This approach appreciates the fact that the people of Zimbabwe are sovereign but the President is constitutionally established with enormous powers. The Sixth Schedule is thus not used to circumvent the people’s power. It is meant to resolve the problem of any power vacuum left when vice-presidents leave office in ways like Mohadi did.

A president can make a public announcement as was in the Mugabe and former Chief Justice Anthony Gubbay case — a contested affair. It is time Zimbabwean lawyers and non-lawyers accept that our constitution has very bad provisions, especially when relating to those who serve publicly at the mercy of the President or are political appointees, such as the current vice-presidents and the Attorney-General.

One must, of course, appreciate that the President is not just head of government, but also head of the state who should emboss constitutional democracy we cherish as Zimbabweans. But the President can ask us: well, do you want to pry into matters you allowed me to exclusively deal with, and are steeped in the Sixth Schedule?

Whether for good reasons or bad, the resignation of Mohadi had a genuine impact on the proper interpretation of the constitution. This matters. A highly important strand of the debates doing the rounds is that the President should be impeached. Let us, with a bit of Greek or Roman touch here, not worry more about the geography of power than about the geography of our constitution.

The Sixth Schedule shows that the President is not constitutionally obliged to make an announcement or appointment of a vice-president, who is not elected as his or her running mate. Mohadi resigned for reasons that are now public knowledge. When he was still serving as vice-president and when tendering his resignation letter, he did not allege any constructive dismissal on the part of the President of Zimbabwe as the appointing authority. Legally therefore, the results of the resignation follow the cause, that is, his resignation from government largely remains voluntary, basing on what is before us as public information, never mind who relayed it as such.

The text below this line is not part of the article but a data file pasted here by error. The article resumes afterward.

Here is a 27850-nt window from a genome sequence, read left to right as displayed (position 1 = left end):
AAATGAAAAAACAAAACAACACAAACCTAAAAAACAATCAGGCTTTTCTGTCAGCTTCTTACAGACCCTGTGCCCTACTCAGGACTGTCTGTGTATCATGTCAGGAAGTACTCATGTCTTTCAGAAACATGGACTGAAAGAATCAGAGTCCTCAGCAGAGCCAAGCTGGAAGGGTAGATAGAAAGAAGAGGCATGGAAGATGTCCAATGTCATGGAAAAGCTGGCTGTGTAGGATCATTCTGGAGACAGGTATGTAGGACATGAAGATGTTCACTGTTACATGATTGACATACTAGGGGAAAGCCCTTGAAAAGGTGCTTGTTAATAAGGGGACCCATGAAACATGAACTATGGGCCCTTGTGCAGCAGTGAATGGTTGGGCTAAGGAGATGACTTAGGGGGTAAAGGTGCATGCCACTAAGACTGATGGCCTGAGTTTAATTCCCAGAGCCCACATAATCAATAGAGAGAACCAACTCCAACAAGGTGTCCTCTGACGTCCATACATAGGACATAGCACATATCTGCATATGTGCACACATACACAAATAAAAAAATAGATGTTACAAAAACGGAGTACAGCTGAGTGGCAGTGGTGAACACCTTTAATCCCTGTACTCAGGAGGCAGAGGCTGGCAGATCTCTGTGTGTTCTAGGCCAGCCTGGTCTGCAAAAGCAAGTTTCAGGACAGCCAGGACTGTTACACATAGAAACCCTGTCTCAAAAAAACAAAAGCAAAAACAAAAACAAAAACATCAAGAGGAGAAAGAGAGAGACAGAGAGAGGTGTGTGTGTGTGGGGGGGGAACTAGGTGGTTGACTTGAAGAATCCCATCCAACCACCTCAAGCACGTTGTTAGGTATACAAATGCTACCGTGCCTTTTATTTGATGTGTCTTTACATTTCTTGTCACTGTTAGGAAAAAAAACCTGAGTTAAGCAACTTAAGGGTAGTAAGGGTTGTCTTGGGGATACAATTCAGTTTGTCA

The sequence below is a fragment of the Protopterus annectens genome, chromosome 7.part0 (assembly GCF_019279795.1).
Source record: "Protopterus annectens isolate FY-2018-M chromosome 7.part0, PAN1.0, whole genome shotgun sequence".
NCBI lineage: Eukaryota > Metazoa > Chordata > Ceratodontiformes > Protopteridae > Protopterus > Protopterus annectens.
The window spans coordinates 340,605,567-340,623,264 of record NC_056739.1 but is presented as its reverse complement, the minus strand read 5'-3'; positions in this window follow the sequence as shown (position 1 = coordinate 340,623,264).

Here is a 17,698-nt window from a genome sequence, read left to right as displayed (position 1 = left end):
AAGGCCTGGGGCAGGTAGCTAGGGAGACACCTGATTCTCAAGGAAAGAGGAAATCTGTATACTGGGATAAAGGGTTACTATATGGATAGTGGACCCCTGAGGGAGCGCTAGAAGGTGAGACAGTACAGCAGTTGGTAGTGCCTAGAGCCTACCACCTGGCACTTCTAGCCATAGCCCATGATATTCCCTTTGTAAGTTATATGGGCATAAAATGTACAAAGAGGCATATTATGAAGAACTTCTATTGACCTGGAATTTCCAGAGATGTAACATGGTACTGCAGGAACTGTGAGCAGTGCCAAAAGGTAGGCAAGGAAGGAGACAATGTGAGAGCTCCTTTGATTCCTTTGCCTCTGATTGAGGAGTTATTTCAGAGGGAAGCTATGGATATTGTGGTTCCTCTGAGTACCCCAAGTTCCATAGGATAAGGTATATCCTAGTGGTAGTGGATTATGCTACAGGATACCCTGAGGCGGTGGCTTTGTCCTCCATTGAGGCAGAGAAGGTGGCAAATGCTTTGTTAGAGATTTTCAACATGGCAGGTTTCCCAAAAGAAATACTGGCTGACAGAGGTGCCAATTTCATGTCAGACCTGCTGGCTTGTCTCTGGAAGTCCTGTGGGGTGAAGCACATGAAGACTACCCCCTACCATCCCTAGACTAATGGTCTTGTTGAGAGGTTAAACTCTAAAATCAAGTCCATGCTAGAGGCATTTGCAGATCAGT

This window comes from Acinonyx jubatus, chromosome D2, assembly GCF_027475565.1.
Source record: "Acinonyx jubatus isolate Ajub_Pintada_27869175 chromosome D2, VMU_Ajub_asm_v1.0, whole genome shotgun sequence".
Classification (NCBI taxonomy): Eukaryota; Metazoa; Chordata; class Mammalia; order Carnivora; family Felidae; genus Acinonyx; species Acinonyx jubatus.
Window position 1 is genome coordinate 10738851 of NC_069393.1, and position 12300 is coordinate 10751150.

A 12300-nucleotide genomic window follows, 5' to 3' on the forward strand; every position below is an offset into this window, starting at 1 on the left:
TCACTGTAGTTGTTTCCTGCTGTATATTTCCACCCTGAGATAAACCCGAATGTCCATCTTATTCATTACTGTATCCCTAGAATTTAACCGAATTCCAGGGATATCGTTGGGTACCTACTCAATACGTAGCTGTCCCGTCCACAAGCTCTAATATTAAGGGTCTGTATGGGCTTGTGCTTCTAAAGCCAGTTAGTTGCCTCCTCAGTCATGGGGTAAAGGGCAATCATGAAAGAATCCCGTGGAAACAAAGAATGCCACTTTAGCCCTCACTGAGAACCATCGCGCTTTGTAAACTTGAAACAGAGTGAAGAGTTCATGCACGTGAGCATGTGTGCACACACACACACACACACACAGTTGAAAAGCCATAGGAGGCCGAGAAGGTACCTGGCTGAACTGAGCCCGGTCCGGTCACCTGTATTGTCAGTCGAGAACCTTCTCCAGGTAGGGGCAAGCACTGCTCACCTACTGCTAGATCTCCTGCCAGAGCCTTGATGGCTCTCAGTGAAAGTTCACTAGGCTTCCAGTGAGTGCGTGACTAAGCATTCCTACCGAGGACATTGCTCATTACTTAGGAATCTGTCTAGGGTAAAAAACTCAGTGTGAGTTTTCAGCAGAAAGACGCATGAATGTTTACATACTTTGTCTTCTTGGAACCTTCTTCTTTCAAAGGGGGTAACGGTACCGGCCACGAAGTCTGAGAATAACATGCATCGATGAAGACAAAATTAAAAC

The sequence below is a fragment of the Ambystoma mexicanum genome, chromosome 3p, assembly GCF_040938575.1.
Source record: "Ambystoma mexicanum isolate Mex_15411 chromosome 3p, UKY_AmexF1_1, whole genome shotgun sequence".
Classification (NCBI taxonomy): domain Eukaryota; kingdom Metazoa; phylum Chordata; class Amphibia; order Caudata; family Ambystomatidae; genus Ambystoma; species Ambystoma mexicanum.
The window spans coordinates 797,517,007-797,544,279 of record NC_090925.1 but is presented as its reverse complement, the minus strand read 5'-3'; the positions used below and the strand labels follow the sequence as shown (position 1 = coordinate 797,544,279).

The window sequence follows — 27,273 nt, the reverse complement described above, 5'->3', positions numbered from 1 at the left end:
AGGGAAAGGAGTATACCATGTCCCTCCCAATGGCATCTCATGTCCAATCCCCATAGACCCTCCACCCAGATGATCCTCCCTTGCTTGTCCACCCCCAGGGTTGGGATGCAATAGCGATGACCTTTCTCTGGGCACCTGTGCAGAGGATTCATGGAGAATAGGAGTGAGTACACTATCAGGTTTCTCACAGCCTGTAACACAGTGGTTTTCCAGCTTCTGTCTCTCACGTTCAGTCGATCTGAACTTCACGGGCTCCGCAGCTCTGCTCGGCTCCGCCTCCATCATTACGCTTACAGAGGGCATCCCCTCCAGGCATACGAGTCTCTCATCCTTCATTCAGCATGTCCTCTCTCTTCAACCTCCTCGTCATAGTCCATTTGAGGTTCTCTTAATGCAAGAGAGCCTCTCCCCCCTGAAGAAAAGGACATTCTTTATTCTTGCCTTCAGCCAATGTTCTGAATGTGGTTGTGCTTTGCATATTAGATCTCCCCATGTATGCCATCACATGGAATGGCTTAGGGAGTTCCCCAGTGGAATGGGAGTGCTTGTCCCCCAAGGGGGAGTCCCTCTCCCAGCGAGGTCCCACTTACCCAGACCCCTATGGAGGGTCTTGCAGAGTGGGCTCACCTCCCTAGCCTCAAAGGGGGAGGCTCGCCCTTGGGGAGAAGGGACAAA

The tendering of the resignation letter by the vice-president who served at the mercy of the President as contemplated by the Sixth Schedule helped President Emmerson Mnangagwa to seal the act of voluntary termination of Mohadi’s vice-presidency by simply accepting the resignation letter. So what does this mean, constitutionally? Even if Mnangagwa had refused to accept the resignation, former vice-president Mohadi’s letter would still have served as the formal or legal notice that he wanted to leave the presidium on an X date. Lexically speaking, a resignation letter does not need to fit any given template.

Of course vice-presidents are not governed by our labour laws and stuff. If the exit was not proper, the exit clauses in our constitution allow the vice-president to approach the Constitutional Court for remedy.

From the perspective of constitutional interpretation, it must be stated that, whether we adopt the literal or ordinary reading of constitutional provisions; the reading into the provisions of the constitution or living constitutionalism approach or other approaches such as Dworkin’s moral truth, the best way to interpret constitutional provisions is simply to read them and read into them, minding the usage of the conjunction.

The bottom line, which is known in legal circles, is that the vice-president resigned. What is the effect of his resignation from a constitutional view? This is what constitutes a resignation? This was the issue for those familiar with the impasse between l Mugabe and former Chief Justice Gubbay, where the public announcement by a President appeared to constitute a resignation.